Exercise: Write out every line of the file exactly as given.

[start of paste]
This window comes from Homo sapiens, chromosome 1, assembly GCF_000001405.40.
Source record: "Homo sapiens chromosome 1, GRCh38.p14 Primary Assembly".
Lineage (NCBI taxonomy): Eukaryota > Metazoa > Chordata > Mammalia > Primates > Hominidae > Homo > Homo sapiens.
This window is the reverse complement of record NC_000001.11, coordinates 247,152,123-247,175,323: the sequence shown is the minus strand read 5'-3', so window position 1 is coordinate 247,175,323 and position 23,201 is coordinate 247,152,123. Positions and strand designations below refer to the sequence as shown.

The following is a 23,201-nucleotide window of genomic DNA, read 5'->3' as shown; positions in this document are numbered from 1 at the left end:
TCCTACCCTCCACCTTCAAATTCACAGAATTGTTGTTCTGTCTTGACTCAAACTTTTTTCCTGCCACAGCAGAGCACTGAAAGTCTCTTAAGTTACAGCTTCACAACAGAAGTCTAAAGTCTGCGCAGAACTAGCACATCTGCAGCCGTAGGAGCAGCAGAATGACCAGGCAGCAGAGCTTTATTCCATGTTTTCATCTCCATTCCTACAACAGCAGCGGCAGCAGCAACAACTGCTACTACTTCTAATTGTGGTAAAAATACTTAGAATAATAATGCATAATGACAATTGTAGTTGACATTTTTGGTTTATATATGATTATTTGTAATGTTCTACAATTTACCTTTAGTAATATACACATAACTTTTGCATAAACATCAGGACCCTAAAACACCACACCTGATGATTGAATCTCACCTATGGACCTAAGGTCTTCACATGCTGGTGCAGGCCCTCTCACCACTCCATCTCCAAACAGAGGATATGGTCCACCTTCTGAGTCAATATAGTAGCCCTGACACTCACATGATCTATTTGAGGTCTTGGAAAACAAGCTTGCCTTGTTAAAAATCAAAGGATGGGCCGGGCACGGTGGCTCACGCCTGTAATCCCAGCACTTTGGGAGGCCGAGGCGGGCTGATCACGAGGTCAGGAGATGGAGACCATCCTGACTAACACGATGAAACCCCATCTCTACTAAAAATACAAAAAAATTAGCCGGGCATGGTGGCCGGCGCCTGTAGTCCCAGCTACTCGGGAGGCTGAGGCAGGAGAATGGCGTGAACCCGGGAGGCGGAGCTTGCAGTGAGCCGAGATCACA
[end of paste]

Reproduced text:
This window comes from Homo sapiens, chromosome 1, assembly GCF_000001405.40.
Source record: "Homo sapiens chromosome 1, GRCh38.p14 Primary Assembly".
Lineage (NCBI taxonomy): Eukaryota > Metazoa > Chordata > Mammalia > Primates > Hominidae > Homo > Homo sapiens.
This window is the reverse complement of record NC_000001.11, coordinates 247,152,123-247,175,323: the sequence shown is the minus strand read 5'-3', so window position 1 is coordinate 247,175,323 and position 23,201 is coordinate 247,152,123. Positions and strand designations below refer to the sequence as shown.

The following is a 23,201-nucleotide window of genomic DNA, read 5'->3' as shown; positions in this document are numbered from 1 at the left end:
TCCTACCCTCCACCTTCAAATTCACAGAATTGTTGTTCTGTCTTGACTCAAACTTTTTTCCTGCCACAGCAGAGCACTGAAAGTCTCTTAAGTTACAGCTTCACAACAGAAGTCTAAAGTCTGCGCAGAACTAGCACATCTGCAGCCGTAGGAGCAGCAGAATGACCAGGCAGCAGAGCTTTATTCCATGTTTTCATCTCCATTCCTACAACAGCAGCGGCAGCAGCAACAACTGCTACTACTTCTAATTGTGGTAAAAATACTTAGAATAATAATGCATAATGACAATTGTAGTTGACATTTTTGGTTTATATATGATTATTTGTAATGTTCTACAATTTACCTTTAGTAATATACACATAACTTTTGCATAAACATCAGGACCCTAAAACACCACACCTGATGATTGAATCTCACCTATGGACCTAAGGTCTTCACATGCTGGTGCAGGCCCTCTCACCACTCCATCTCCAAACAGAGGATATGGTCCACCTTCTGAGTCAATATAGTAGCCCTGACACTCACATGATCTATTTGAGGTCTTGGAAAACAAGCTTGCCTTGTTAAAAATCAAAGGATGGGCCGGGCACGGTGGCTCACGCCTGTAATCCCAGCACTTTGGGAGGCCGAGGCGGGCTGATCACGAGGTCAGGAGATGGAGACCATCCTGACTAACACGATGAAACCCCATCTCTACTAAAAATACAAAAAAATTAGCCGGGCATGGTGGCCGGCGCCTGTAGTCCCAGCTACTCGGGAGGCTGAGGCAGGAGAATGGCGTGAACCCGGGAGGCGGAGCTTGCAGTGAGCCGAGATCACA